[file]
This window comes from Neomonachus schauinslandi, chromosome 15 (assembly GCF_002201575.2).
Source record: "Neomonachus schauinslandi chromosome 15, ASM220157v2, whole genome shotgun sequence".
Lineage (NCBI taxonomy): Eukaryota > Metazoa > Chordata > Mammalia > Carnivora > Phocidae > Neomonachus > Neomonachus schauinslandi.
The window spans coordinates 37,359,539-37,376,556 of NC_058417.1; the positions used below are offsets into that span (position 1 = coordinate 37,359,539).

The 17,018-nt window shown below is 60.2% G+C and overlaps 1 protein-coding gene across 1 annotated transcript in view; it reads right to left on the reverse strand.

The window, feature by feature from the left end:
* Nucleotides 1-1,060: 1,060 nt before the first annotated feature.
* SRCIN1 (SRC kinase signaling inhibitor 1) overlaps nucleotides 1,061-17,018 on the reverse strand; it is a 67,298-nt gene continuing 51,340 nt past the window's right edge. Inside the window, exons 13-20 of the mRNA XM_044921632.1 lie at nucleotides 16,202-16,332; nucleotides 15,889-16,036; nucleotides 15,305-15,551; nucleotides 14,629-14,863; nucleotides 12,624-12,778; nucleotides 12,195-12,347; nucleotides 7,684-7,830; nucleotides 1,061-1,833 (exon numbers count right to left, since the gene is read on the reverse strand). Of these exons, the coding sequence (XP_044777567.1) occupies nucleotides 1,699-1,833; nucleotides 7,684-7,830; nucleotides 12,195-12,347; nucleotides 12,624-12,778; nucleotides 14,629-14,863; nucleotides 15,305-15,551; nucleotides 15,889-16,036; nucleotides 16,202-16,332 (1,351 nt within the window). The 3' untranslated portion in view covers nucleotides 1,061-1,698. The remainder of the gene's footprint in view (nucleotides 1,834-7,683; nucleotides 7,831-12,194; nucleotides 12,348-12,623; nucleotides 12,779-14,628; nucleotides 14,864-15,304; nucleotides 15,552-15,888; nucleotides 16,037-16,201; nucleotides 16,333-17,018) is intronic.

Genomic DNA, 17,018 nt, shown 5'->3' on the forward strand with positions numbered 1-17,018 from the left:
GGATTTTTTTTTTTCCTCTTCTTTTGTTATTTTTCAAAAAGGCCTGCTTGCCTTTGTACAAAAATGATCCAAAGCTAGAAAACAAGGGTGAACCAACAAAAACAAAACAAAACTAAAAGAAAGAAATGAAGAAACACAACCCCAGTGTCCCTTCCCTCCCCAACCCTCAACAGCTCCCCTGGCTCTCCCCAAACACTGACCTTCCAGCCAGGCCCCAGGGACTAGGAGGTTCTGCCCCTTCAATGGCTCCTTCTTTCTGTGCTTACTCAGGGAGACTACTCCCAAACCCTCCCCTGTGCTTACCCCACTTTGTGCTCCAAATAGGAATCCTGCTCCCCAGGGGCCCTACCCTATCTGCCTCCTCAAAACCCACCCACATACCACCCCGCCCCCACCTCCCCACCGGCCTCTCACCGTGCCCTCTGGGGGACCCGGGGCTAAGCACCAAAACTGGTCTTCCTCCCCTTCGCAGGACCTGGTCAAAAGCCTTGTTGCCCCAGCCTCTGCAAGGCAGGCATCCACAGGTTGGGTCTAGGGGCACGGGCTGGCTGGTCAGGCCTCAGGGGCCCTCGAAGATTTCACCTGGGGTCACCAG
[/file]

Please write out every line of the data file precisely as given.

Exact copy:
This window comes from Neomonachus schauinslandi, chromosome 15 (assembly GCF_002201575.2).
Source record: "Neomonachus schauinslandi chromosome 15, ASM220157v2, whole genome shotgun sequence".
Lineage (NCBI taxonomy): Eukaryota > Metazoa > Chordata > Mammalia > Carnivora > Phocidae > Neomonachus > Neomonachus schauinslandi.
The window spans coordinates 37,359,539-37,376,556 of NC_058417.1; the positions used below are offsets into that span (position 1 = coordinate 37,359,539).

The 17,018-nt window shown below is 60.2% G+C and overlaps 1 protein-coding gene across 1 annotated transcript in view; it reads right to left on the reverse strand.

The window, feature by feature from the left end:
* Nucleotides 1-1,060: 1,060 nt before the first annotated feature.
* SRCIN1 (SRC kinase signaling inhibitor 1) overlaps nucleotides 1,061-17,018 on the reverse strand; it is a 67,298-nt gene continuing 51,340 nt past the window's right edge. Inside the window, exons 13-20 of the mRNA XM_044921632.1 lie at nucleotides 16,202-16,332; nucleotides 15,889-16,036; nucleotides 15,305-15,551; nucleotides 14,629-14,863; nucleotides 12,624-12,778; nucleotides 12,195-12,347; nucleotides 7,684-7,830; nucleotides 1,061-1,833 (exon numbers count right to left, since the gene is read on the reverse strand). Of these exons, the coding sequence (XP_044777567.1) occupies nucleotides 1,699-1,833; nucleotides 7,684-7,830; nucleotides 12,195-12,347; nucleotides 12,624-12,778; nucleotides 14,629-14,863; nucleotides 15,305-15,551; nucleotides 15,889-16,036; nucleotides 16,202-16,332 (1,351 nt within the window). The 3' untranslated portion in view covers nucleotides 1,061-1,698. The remainder of the gene's footprint in view (nucleotides 1,834-7,683; nucleotides 7,831-12,194; nucleotides 12,348-12,623; nucleotides 12,779-14,628; nucleotides 14,864-15,304; nucleotides 15,552-15,888; nucleotides 16,037-16,201; nucleotides 16,333-17,018) is intronic.

Genomic DNA, 17,018 nt, shown 5'->3' on the forward strand with positions numbered 1-17,018 from the left:
GGATTTTTTTTTTTCCTCTTCTTTTGTTATTTTTCAAAAAGGCCTGCTTGCCTTTGTACAAAAATGATCCAAAGCTAGAAAACAAGGGTGAACCAACAAAAACAAAACAAAACTAAAAGAAAGAAATGAAGAAACACAACCCCAGTGTCCCTTCCCTCCCCAACCCTCAACAGCTCCCCTGGCTCTCCCCAAACACTGACCTTCCAGCCAGGCCCCAGGGACTAGGAGGTTCTGCCCCTTCAATGGCTCCTTCTTTCTGTGCTTACTCAGGGAGACTACTCCCAAACCCTCCCCTGTGCTTACCCCACTTTGTGCTCCAAATAGGAATCCTGCTCCCCAGGGGCCCTACCCTATCTGCCTCCTCAAAACCCACCCACATACCACCCCGCCCCCACCTCCCCACCGGCCTCTCACCGTGCCCTCTGGGGGACCCGGGGCTAAGCACCAAAACTGGTCTTCCTCCCCTTCGCAGGACCTGGTCAAAAGCCTTGTTGCCCCAGCCTCTGCAAGGCAGGCATCCACAGGTTGGGTCTAGGGGCACGGGCTGGCTGGTCAGGCCTCAGGGGCCCTCGAAGATTTCACCTGGGGTCACCAG